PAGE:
The Reverend Rob Lee is a millennial and master of theological studies student at Duke University Divinity School. Rob has been featured in his hometown newspaper where he has a regular column, as well as The Huffington Post, Ministry Matters, and The Washington Post. He lives in Durham, North Carolina but calls the western part of North Carolina home. He and his fiancée Stephanie Sansoucy have two poodles, Lizzie and Frank.
First, what is a stained-glass millennial?
A stained-glass millennial is someone who has decided to invest their life in some way within the institutional church. We hear so many stories of institutional decline and financial woes within the church, and it’s important to listen to those tales, but those tales also aren’t the fullness of who God is and what God is doing within the life of the institutional church.
Eugene Peterson said that every preacher preaches one sermon, that preachers drive home one message consistently throughout their ministry. If this book is any indication of what my one sermon is, it’s that God is not done with us yet. God has not brought us this far to leave us here alone, and stained-glass millennials are a testament to that.
What are you hoping to accomplish with Stained-Glass Millennials?
In the book, I talk about a conversation I had with Dr. Diana Butler Bass about what her hopes would be for millennials in the future. She said, “I hope you change the world, but no pressure!”
In five years I hope I can say that this book helped someone, somewhere, change their mind about millennials and, more importantly, change their mind about their relationship with the church. I’d love to have someone come to me and say, “Your book helped me see the beauty in a place I thought there was none.” So many people are disenfranchised by the church and her people; I want this book to stand as a beacon of hope for those who need it most.
Alternate chapters are interviews with other stained-glass millennials. To borrow one of your questions: What gives you the most hope about the church?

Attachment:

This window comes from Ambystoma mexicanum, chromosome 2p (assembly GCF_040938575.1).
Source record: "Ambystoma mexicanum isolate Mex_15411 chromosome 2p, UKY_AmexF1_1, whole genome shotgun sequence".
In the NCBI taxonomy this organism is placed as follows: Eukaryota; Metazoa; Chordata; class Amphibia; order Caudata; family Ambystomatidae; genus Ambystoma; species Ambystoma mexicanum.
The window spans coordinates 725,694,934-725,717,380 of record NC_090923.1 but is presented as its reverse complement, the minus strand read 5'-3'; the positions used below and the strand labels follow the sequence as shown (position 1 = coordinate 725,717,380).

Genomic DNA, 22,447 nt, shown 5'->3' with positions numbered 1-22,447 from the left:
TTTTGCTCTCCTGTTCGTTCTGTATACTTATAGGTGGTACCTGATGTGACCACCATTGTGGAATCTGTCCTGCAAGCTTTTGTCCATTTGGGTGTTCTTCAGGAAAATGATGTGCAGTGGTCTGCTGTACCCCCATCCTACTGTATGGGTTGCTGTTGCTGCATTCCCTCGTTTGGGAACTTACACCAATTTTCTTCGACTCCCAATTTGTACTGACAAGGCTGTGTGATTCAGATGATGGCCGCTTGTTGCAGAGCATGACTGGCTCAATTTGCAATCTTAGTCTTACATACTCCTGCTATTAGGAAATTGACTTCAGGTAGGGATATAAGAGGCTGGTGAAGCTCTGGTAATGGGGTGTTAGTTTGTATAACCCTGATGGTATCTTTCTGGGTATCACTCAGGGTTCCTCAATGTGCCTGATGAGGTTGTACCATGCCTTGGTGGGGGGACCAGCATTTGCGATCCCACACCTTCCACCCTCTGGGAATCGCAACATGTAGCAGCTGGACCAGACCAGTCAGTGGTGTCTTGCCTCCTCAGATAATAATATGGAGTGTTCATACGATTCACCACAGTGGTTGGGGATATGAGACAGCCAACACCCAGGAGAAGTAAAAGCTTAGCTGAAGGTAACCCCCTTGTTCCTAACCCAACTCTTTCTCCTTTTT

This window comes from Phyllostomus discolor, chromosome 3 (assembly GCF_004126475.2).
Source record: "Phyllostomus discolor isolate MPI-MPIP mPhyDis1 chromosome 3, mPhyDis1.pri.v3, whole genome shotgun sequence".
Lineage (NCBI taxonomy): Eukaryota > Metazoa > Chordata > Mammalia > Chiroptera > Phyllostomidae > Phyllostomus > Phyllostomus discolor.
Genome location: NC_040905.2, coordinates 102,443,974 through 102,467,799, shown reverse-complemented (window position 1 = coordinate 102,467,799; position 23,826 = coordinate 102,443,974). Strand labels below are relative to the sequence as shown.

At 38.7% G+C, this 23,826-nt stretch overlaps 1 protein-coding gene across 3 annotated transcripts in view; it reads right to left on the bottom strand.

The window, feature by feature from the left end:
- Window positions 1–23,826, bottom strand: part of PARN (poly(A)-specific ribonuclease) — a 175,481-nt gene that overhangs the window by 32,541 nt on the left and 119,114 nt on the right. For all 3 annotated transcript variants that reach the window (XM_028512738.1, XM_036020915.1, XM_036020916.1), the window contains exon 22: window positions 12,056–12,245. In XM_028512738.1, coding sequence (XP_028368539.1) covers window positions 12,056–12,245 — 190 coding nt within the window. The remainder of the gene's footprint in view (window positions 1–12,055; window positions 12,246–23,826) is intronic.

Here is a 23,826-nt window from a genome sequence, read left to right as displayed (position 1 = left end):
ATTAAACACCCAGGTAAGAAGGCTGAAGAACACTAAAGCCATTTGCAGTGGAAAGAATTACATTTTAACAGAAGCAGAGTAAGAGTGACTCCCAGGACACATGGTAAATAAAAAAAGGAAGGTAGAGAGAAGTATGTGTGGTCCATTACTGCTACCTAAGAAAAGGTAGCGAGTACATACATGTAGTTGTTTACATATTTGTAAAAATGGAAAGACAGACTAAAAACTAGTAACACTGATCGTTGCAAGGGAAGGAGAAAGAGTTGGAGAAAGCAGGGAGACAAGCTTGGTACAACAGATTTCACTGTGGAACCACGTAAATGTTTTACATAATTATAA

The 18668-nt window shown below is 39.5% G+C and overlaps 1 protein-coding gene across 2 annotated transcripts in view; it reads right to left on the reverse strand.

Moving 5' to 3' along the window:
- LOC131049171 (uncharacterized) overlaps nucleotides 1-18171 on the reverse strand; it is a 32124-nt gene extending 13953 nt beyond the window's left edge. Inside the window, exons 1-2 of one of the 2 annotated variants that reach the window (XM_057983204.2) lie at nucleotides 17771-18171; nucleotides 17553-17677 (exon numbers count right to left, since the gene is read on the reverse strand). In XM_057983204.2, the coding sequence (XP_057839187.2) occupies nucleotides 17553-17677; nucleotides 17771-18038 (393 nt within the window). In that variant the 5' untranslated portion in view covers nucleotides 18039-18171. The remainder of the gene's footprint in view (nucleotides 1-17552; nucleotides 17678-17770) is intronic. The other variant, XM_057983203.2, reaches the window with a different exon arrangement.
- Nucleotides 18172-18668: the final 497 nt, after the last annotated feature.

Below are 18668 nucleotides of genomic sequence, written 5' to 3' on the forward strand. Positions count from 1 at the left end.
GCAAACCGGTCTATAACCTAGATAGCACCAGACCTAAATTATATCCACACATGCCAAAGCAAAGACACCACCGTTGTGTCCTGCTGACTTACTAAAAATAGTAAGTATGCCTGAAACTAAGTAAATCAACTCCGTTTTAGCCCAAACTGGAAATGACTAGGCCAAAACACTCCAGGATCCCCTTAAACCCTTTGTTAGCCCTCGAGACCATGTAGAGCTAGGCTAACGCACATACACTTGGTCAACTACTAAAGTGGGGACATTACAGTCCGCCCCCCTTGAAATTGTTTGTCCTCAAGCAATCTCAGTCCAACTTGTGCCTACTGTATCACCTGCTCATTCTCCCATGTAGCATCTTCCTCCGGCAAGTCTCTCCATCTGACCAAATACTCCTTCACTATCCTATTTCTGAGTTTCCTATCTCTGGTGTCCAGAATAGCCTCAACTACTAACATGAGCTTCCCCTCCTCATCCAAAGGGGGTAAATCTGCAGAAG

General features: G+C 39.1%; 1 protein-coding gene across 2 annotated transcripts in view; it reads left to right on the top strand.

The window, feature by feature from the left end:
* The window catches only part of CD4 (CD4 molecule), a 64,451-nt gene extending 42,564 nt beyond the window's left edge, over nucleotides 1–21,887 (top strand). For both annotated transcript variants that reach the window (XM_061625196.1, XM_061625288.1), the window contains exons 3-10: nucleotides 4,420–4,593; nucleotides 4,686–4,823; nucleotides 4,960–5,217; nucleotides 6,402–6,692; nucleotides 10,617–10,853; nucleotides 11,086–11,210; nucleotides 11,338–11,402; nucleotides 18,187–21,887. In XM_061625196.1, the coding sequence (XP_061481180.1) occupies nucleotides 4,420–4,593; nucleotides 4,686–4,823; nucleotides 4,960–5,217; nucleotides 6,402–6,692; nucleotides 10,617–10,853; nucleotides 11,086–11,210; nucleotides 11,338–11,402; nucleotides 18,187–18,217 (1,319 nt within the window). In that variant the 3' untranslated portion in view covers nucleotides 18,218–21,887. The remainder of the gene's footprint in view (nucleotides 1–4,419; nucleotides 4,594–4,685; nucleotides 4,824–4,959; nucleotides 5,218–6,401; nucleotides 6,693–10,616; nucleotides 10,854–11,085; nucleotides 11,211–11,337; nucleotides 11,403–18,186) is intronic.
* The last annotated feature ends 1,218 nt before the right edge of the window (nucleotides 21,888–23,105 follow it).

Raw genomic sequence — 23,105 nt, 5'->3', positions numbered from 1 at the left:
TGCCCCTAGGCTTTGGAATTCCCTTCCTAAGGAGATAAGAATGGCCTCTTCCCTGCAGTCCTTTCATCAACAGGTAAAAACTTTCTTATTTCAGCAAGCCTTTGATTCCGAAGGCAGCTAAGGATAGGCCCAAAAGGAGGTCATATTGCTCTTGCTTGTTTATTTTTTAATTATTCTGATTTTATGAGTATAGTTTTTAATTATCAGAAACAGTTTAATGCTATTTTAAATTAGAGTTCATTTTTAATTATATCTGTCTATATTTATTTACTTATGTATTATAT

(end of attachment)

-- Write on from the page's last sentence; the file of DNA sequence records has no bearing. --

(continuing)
In God, we have more tomorrows than yesterdays. I’ve grown weary of people church-shopping and trying to find “what fits” or, even worse, abandoning the church for spirituality without religion. Sure you can find God in a sunset or at the beach, but that’s the easy part. To find God in community is a challenge. I love that challenge. I love trying to find hints of God in the midst of strife and conflict, because that’s where God does God’s best work. What gives me hope is there’s always a second chance for the church to change. There’s always a chance that a book could come along and change the course of an institution’s history. Is that this book? I hope for some people it is.
How has writing Stained-Glass Millennials contributed to your spiritual formation?
I’ll never forget a conversation I had over email with an editorial associate at Smyth & Helwys. She told me that, in the midst of it all, when trying to be patient while waiting for Stained-Glass Millennials to be edited, I should keep writing. That’s what I’ve done. I once heard someone say the difference between a good writer and a great writer is that a great writer keeps writing when they don’t feel like writing.
I think like that’s true for our faith as well: amid doubt and mishaps, keep believing and keep hoping. Like many other millennials, I’ve hedged my bets on the God of Abraham, Isaac, and Jacob, of Sarah, Rebecca, Leah, and Rachel. That God has given me so much and allowed me to continue to push toward God’s unfolding future despite those moments of blindness and doubt. I’d say that Stained-Glass Millennials has changed everything for me. It’s given me a renewed sense of hope and an assurance of grace present in my life and the lives of millennials. As I said above, God is not done with us yet. That is good news.